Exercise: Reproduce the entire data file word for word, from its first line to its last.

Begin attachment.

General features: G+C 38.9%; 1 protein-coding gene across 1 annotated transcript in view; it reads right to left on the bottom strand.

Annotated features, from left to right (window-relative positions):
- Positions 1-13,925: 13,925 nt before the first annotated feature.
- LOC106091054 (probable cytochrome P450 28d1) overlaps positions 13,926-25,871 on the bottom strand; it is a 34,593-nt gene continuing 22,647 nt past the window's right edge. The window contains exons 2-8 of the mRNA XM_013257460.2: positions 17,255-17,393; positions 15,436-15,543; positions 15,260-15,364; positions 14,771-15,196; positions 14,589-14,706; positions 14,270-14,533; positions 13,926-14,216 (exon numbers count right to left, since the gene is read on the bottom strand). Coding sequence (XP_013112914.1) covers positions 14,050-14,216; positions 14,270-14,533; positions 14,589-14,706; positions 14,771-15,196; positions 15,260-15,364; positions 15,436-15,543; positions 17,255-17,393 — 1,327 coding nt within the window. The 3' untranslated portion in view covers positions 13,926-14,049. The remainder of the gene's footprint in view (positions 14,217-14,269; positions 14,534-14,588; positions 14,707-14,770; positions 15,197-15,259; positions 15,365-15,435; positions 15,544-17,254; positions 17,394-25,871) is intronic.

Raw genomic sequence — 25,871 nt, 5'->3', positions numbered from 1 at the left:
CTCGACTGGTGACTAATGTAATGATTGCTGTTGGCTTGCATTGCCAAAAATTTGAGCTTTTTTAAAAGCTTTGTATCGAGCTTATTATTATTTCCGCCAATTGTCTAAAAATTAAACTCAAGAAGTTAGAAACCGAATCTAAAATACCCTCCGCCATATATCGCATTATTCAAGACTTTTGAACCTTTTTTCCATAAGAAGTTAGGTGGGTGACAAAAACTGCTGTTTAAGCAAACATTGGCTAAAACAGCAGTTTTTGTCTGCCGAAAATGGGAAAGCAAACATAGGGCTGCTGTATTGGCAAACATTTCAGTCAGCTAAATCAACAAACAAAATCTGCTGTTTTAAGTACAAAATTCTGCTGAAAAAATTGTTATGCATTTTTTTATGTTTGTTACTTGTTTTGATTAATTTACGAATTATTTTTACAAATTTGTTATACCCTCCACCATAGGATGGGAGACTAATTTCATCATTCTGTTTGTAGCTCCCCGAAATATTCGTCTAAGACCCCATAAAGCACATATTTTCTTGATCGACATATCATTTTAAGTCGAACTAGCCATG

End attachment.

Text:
General features: G+C 38.9%; 1 protein-coding gene across 1 annotated transcript in view; it reads right to left on the bottom strand.

Annotated features, from left to right (window-relative positions):
- Positions 1-13,925: 13,925 nt before the first annotated feature.
- LOC106091054 (probable cytochrome P450 28d1) overlaps positions 13,926-25,871 on the bottom strand; it is a 34,593-nt gene continuing 22,647 nt past the window's right edge. The window contains exons 2-8 of the mRNA XM_013257460.2: positions 17,255-17,393; positions 15,436-15,543; positions 15,260-15,364; positions 14,771-15,196; positions 14,589-14,706; positions 14,270-14,533; positions 13,926-14,216 (exon numbers count right to left, since the gene is read on the bottom strand). Coding sequence (XP_013112914.1) covers positions 14,050-14,216; positions 14,270-14,533; positions 14,589-14,706; positions 14,771-15,196; positions 15,260-15,364; positions 15,436-15,543; positions 17,255-17,393 — 1,327 coding nt within the window. The 3' untranslated portion in view covers positions 13,926-14,049. The remainder of the gene's footprint in view (positions 14,217-14,269; positions 14,534-14,588; positions 14,707-14,770; positions 15,197-15,259; positions 15,365-15,435; positions 15,544-17,254; positions 17,394-25,871) is intronic.

Raw genomic sequence — 25,871 nt, 5'->3', positions numbered from 1 at the left:
CTCGACTGGTGACTAATGTAATGATTGCTGTTGGCTTGCATTGCCAAAAATTTGAGCTTTTTTAAAAGCTTTGTATCGAGCTTATTATTATTTCCGCCAATTGTCTAAAAATTAAACTCAAGAAGTTAGAAACCGAATCTAAAATACCCTCCGCCATATATCGCATTATTCAAGACTTTTGAACCTTTTTTCCATAAGAAGTTAGGTGGGTGACAAAAACTGCTGTTTAAGCAAACATTGGCTAAAACAGCAGTTTTTGTCTGCCGAAAATGGGAAAGCAAACATAGGGCTGCTGTATTGGCAAACATTTCAGTCAGCTAAATCAACAAACAAAATCTGCTGTTTTAAGTACAAAATTCTGCTGAAAAAATTGTTATGCATTTTTTTATGTTTGTTACTTGTTTTGATTAATTTACGAATTATTTTTACAAATTTGTTATACCCTCCACCATAGGATGGGAGACTAATTTCATCATTCTGTTTGTAGCTCCCCGAAATATTCGTCTAAGACCCCATAAAGCACATATTTTCTTGATCGACATATCATTTTAAGTCGAACTAGCCATG